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amicus curiae, Australia, United States, Tasmanian Dam, Massachusetts v Environmental Protection Agency, Law, Legal studies, High Court of Australia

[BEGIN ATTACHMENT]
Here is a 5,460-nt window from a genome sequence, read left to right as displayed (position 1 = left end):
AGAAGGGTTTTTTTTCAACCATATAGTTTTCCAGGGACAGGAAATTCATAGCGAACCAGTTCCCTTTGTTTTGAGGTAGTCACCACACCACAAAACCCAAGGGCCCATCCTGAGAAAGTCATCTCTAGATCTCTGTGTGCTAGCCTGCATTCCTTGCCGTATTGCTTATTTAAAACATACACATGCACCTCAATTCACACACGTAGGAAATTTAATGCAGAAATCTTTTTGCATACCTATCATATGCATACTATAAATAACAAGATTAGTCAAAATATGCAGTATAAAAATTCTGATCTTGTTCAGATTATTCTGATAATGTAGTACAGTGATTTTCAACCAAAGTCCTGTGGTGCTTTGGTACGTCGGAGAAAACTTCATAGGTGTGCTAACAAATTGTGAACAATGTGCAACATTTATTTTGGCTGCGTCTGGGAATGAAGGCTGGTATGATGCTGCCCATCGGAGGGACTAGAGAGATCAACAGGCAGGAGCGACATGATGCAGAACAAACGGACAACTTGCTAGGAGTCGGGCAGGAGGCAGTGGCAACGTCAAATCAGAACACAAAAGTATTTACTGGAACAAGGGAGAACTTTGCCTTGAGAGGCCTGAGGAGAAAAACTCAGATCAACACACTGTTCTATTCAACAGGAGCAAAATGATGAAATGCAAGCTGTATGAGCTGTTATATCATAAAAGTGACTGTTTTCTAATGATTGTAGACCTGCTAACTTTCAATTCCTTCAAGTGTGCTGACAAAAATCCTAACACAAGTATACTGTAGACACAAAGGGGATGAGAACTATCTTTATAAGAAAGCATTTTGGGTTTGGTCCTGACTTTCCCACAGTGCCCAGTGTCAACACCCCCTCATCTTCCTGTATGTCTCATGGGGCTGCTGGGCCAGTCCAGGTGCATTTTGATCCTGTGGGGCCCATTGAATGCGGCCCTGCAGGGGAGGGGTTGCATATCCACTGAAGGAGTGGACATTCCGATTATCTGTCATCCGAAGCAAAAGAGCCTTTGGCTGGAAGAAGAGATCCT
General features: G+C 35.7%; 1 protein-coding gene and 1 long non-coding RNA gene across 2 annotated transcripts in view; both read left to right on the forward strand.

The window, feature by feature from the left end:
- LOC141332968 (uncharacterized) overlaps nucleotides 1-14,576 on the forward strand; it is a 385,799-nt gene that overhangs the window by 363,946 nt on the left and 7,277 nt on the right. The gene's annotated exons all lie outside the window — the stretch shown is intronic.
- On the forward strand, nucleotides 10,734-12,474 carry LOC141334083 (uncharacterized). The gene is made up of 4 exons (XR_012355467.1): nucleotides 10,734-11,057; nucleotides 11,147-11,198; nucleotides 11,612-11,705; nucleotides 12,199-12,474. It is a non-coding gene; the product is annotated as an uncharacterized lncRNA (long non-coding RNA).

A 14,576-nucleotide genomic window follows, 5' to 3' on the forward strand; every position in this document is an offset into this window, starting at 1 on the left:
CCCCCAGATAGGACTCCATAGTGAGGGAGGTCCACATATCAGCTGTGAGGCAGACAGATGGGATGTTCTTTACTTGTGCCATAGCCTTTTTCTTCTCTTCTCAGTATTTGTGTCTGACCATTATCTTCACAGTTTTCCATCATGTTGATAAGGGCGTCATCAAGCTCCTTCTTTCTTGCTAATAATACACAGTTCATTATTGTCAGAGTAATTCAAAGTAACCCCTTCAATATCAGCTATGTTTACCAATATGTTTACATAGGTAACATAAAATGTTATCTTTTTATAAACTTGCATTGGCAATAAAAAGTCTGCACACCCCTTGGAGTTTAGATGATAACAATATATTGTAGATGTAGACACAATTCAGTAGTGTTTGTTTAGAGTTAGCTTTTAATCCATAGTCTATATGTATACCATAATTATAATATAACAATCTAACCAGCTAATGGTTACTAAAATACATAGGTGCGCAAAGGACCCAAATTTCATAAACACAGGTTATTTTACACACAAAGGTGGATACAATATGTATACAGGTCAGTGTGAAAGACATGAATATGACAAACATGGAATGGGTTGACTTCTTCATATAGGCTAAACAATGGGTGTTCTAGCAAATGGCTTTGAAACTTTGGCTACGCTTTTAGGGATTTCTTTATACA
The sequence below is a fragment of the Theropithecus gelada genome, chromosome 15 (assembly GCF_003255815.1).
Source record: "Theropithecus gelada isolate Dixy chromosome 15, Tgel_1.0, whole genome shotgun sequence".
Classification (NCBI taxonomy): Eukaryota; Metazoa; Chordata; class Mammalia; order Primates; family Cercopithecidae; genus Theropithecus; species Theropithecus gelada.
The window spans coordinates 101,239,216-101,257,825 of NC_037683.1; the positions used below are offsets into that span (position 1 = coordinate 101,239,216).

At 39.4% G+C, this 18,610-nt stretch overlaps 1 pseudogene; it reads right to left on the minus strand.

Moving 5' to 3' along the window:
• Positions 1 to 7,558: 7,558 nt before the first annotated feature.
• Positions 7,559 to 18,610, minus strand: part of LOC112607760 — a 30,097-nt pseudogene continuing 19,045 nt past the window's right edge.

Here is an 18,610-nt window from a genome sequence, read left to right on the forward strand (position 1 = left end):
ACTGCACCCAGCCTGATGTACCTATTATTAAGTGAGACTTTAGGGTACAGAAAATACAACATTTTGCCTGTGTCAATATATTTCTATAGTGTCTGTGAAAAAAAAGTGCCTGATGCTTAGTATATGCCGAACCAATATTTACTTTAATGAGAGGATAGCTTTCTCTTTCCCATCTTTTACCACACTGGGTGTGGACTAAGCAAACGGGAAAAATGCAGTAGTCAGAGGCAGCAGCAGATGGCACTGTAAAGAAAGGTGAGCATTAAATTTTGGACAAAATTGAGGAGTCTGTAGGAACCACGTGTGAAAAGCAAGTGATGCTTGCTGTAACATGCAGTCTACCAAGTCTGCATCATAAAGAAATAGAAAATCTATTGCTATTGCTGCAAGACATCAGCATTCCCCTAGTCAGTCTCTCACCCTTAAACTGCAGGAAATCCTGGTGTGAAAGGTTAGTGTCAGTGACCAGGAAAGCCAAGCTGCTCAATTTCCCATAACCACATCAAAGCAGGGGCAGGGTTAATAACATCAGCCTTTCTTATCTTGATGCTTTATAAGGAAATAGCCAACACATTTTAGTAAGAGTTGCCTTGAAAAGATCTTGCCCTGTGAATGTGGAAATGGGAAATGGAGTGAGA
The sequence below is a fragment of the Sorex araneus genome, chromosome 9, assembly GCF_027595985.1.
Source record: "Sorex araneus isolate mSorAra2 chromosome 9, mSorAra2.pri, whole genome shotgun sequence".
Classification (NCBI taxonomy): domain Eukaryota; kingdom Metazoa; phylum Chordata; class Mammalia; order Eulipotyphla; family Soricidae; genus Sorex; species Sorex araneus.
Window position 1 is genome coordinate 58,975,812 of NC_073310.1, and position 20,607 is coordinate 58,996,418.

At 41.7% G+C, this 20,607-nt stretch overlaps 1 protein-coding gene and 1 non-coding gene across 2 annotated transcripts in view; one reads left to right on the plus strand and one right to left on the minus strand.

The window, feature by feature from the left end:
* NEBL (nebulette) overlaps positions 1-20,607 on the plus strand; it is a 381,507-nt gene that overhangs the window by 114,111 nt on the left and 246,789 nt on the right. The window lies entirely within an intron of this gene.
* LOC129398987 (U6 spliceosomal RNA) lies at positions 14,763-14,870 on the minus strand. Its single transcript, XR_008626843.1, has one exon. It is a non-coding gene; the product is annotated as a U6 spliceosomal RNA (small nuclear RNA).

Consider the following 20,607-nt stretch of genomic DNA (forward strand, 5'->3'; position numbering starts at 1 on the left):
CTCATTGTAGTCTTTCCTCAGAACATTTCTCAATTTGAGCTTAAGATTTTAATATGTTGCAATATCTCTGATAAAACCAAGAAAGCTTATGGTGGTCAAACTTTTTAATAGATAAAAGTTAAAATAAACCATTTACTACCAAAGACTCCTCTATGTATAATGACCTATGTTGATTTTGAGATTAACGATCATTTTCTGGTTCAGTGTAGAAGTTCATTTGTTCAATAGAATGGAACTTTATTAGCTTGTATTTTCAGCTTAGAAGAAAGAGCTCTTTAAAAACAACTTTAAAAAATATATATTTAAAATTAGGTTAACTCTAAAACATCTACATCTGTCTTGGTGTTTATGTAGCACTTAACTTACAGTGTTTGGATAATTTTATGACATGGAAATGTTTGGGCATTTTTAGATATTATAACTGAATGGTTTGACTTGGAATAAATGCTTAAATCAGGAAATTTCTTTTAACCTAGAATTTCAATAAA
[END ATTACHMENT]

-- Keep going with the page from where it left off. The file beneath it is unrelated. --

This paper begins to address a gap in existing scholarship relating to the role of amicus curiae (meaning ‘friend of the court’) in Australian jurisprudence. Examining a court’s approach to amicus provides insight into judicial decision-making. I suggest that the High Court of Australia’s narrow and guarded approach to amicus reflects its allegiance to a doctrine of legalism. The Court’s approach can be contrasted to the approach of the Supreme Court of the United States, which allows essentially unlimited amicus participation. I explore two key case studies from Australia and the United States: the Tasmanian Dam Case and Massachusetts v Environmental Protection Agency. I suggest that the oral submissions from the Tasmanian Wilderness Society in the Tasmanian Dam Case challenge the High Court of Australia’s professed method of legalism. The High Court of Australia’s resistance to amicus is, I argue, related to the role of legalism as a political strategy to legitimate the Court’s exercise of power. Therefore, a challenge to legalism is consequently a challenge to the Court’s power.